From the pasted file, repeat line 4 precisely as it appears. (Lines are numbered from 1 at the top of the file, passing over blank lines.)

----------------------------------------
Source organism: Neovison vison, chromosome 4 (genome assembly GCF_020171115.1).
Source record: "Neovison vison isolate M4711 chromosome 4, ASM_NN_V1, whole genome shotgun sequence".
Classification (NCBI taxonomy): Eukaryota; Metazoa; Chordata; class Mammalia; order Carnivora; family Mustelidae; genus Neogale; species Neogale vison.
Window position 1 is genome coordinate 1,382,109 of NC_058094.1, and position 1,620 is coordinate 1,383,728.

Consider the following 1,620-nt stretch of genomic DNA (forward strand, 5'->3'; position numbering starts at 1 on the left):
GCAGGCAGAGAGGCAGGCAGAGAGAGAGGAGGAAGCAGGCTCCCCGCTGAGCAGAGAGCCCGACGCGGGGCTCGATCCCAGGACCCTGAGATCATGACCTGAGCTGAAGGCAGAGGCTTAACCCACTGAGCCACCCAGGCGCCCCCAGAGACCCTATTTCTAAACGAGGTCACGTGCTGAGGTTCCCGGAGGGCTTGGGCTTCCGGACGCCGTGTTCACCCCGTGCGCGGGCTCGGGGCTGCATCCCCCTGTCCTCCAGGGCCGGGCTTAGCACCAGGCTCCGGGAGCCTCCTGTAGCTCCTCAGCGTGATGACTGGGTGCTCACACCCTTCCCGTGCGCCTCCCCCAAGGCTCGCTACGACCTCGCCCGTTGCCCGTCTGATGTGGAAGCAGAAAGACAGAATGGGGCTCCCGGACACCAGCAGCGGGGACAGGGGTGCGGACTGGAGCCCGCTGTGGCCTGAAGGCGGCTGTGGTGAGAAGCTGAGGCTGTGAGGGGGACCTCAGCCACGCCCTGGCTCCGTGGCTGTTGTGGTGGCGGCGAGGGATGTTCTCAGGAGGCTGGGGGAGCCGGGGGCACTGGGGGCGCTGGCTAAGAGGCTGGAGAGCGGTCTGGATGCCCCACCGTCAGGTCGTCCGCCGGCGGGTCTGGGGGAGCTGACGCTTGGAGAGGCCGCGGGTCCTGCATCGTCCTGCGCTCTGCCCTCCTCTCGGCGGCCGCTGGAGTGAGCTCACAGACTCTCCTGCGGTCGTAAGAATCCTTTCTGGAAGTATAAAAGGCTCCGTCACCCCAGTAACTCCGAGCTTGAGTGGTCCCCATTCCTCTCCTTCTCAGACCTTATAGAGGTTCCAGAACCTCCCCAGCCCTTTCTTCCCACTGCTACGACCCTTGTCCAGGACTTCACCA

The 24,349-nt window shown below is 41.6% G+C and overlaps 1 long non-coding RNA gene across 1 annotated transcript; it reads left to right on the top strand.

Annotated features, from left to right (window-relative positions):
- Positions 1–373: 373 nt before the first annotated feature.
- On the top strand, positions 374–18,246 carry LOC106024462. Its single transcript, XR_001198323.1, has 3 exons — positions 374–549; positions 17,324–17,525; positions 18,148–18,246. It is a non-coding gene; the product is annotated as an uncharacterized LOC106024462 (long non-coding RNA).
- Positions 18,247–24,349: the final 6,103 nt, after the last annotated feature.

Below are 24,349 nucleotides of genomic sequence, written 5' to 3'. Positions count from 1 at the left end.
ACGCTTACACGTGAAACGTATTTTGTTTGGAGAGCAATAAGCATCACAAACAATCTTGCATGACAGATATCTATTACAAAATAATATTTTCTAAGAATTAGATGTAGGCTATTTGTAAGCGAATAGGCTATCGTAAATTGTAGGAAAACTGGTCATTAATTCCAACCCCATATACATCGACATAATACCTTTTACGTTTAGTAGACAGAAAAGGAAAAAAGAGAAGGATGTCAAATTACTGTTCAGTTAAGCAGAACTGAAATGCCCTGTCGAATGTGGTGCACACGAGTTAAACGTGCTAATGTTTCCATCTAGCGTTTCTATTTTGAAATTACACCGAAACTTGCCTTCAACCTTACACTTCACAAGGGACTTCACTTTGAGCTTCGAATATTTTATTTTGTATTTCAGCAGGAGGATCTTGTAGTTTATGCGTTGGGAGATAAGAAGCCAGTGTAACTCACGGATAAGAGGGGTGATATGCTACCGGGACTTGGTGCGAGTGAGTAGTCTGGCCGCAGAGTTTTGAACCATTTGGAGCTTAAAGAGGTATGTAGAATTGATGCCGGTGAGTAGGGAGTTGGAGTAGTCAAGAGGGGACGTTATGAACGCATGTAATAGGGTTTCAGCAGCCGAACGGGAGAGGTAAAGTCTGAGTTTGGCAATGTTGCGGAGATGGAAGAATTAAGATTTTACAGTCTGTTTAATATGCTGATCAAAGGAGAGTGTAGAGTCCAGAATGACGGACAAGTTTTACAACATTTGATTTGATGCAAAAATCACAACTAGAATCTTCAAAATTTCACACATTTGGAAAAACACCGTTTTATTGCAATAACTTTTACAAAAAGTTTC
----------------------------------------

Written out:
Window position 1 is genome coordinate 1,382,109 of NC_058094.1, and position 1,620 is coordinate 1,383,728.